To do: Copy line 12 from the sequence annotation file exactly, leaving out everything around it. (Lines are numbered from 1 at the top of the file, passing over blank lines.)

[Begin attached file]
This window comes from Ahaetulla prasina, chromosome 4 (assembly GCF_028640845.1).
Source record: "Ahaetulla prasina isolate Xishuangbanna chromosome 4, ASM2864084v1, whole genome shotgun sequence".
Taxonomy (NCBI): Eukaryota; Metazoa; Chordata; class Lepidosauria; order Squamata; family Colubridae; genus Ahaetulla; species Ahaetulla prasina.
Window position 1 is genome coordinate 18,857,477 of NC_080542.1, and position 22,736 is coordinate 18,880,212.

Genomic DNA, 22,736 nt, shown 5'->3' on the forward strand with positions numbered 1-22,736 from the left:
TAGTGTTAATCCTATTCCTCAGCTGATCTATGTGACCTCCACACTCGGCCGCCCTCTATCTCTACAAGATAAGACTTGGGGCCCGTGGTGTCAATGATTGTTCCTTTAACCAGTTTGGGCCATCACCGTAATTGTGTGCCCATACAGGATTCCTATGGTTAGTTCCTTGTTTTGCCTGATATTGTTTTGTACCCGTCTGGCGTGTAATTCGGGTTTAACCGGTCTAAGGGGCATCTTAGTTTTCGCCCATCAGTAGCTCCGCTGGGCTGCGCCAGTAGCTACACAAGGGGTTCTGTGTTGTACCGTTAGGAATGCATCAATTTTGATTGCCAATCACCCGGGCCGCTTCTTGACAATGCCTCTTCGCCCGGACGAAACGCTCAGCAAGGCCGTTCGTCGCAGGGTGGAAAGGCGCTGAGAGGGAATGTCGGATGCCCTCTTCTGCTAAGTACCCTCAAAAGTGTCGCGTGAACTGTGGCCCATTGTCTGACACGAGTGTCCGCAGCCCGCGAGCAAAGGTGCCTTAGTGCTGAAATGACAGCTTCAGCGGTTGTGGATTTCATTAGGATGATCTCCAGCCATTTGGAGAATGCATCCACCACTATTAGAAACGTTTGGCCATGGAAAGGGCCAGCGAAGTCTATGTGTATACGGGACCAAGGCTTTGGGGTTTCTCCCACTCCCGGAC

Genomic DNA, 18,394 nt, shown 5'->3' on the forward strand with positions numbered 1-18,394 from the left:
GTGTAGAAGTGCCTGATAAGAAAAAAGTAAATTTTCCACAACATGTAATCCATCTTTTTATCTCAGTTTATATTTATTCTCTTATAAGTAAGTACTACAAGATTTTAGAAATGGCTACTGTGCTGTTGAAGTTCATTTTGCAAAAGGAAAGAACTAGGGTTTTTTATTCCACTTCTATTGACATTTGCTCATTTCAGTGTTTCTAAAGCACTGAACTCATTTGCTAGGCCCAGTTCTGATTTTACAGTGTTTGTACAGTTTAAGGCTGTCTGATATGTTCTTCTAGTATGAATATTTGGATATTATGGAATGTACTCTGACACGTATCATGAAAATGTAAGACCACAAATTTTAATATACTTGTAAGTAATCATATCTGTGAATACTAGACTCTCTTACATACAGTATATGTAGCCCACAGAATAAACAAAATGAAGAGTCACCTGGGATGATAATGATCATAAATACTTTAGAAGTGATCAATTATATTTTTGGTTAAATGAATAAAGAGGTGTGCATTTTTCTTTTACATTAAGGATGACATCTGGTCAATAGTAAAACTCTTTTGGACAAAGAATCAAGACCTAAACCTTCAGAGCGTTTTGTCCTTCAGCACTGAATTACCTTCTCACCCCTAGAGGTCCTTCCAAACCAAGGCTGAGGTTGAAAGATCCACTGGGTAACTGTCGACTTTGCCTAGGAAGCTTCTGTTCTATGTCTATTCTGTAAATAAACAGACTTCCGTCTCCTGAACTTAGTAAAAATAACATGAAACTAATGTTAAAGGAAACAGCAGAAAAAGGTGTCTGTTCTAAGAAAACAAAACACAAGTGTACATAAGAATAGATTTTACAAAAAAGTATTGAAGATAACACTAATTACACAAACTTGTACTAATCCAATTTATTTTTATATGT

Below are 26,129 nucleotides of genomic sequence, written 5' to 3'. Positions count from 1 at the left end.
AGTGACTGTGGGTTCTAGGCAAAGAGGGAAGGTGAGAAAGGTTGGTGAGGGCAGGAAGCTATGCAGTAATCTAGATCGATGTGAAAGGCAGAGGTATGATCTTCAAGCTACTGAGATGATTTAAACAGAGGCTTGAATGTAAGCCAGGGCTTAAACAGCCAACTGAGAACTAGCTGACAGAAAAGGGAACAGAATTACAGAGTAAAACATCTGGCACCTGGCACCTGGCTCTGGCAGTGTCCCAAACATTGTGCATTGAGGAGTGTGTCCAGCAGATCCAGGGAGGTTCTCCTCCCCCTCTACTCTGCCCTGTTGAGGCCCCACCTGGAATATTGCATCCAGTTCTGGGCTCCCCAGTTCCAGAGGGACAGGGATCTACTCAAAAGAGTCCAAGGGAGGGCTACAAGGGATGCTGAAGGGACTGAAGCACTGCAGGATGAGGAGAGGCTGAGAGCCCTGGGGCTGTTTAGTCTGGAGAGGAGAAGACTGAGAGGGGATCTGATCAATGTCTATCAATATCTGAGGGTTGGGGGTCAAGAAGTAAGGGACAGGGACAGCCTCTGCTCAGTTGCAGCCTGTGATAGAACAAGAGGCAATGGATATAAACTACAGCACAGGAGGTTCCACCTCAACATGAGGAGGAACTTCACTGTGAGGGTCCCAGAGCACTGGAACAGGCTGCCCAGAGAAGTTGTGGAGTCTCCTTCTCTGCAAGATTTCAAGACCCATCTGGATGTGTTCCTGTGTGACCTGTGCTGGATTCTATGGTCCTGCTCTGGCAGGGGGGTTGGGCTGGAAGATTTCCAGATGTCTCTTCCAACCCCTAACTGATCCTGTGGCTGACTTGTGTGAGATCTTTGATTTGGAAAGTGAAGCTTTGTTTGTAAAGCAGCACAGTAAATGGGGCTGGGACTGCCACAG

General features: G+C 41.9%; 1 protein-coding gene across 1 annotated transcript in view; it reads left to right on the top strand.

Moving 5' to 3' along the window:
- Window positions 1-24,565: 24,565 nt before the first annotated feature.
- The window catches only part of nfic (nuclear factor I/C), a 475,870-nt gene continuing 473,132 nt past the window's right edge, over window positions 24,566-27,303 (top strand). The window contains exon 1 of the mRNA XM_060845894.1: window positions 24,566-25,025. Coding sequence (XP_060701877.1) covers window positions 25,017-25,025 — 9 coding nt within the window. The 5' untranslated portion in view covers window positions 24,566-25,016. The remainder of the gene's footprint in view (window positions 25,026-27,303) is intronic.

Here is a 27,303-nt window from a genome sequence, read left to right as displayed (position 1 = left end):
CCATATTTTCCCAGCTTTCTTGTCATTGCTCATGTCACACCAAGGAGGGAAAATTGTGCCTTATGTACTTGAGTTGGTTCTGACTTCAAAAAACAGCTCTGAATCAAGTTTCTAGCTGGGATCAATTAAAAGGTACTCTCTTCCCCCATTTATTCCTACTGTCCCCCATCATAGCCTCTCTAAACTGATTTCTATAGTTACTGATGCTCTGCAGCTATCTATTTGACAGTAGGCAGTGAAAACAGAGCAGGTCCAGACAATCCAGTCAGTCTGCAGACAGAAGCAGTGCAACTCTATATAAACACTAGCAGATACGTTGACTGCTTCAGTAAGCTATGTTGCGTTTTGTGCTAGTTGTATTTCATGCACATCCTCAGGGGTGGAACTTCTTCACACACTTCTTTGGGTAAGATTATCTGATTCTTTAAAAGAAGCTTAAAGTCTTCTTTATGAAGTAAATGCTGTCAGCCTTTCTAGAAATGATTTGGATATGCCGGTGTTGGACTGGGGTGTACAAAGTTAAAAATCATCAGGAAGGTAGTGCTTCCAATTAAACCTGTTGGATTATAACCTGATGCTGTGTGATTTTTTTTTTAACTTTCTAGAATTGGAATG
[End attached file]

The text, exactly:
Moving 5' to 3' along the window: